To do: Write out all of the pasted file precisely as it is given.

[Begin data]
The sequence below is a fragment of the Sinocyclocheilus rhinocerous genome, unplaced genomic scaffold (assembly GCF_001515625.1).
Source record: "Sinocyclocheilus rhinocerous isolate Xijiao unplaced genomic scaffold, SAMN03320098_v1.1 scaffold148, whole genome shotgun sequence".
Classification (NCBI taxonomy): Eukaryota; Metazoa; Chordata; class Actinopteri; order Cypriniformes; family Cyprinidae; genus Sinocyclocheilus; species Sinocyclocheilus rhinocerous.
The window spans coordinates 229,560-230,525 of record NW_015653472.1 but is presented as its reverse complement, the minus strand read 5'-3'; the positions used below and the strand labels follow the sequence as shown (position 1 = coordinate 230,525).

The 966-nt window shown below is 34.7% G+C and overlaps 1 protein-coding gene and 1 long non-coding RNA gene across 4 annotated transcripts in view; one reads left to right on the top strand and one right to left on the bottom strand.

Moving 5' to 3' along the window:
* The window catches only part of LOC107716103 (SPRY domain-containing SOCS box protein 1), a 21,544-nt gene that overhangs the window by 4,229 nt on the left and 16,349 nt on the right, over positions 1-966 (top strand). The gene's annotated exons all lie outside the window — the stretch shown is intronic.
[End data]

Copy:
The sequence below is a fragment of the Sinocyclocheilus rhinocerous genome, unplaced genomic scaffold (assembly GCF_001515625.1).
Source record: "Sinocyclocheilus rhinocerous isolate Xijiao unplaced genomic scaffold, SAMN03320098_v1.1 scaffold148, whole genome shotgun sequence".
Classification (NCBI taxonomy): Eukaryota; Metazoa; Chordata; class Actinopteri; order Cypriniformes; family Cyprinidae; genus Sinocyclocheilus; species Sinocyclocheilus rhinocerous.
The window spans coordinates 229,560-230,525 of record NW_015653472.1 but is presented as its reverse complement, the minus strand read 5'-3'; the positions used below and the strand labels follow the sequence as shown (position 1 = coordinate 230,525).

The 966-nt window shown below is 34.7% G+C and overlaps 1 protein-coding gene and 1 long non-coding RNA gene across 4 annotated transcripts in view; one reads left to right on the top strand and one right to left on the bottom strand.

Moving 5' to 3' along the window:
* The window catches only part of LOC107716103 (SPRY domain-containing SOCS box protein 1), a 21,544-nt gene that overhangs the window by 4,229 nt on the left and 16,349 nt on the right, over positions 1-966 (top strand). The gene's annotated exons all lie outside the window — the stretch shown is intronic.